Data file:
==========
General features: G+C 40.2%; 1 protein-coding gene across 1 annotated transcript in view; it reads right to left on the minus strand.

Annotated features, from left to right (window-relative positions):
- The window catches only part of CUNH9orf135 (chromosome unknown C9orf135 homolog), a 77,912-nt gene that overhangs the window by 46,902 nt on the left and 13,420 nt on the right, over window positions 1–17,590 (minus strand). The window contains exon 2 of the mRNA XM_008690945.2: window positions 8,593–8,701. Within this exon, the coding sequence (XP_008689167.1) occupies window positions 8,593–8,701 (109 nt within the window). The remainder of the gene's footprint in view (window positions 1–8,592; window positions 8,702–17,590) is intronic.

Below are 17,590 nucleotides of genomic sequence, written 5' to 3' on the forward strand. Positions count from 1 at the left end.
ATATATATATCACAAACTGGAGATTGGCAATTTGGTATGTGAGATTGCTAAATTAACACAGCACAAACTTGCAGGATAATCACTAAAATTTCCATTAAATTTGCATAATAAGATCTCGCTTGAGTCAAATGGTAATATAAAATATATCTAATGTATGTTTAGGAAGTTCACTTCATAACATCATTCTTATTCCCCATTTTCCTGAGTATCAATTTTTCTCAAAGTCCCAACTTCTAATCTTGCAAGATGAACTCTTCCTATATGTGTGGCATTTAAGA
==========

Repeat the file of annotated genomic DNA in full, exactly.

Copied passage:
General features: G+C 40.2%; 1 protein-coding gene across 1 annotated transcript in view; it reads right to left on the minus strand.

Annotated features, from left to right (window-relative positions):
- The window catches only part of CUNH9orf135 (chromosome unknown C9orf135 homolog), a 77,912-nt gene that overhangs the window by 46,902 nt on the left and 13,420 nt on the right, over window positions 1–17,590 (minus strand). The window contains exon 2 of the mRNA XM_008690945.2: window positions 8,593–8,701. Within this exon, the coding sequence (XP_008689167.1) occupies window positions 8,593–8,701 (109 nt within the window). The remainder of the gene's footprint in view (window positions 1–8,592; window positions 8,702–17,590) is intronic.

Below are 17,590 nucleotides of genomic sequence, written 5' to 3' on the forward strand. Positions count from 1 at the left end.
ATATATATATCACAAACTGGAGATTGGCAATTTGGTATGTGAGATTGCTAAATTAACACAGCACAAACTTGCAGGATAATCACTAAAATTTCCATTAAATTTGCATAATAAGATCTCGCTTGAGTCAAATGGTAATATAAAATATATCTAATGTATGTTTAGGAAGTTCACTTCATAACATCATTCTTATTCCCCATTTTCCTGAGTATCAATTTTTCTCAAAGTCCCAACTTCTAATCTTGCAAGATGAACTCTTCCTATATGTGTGGCATTTAAGA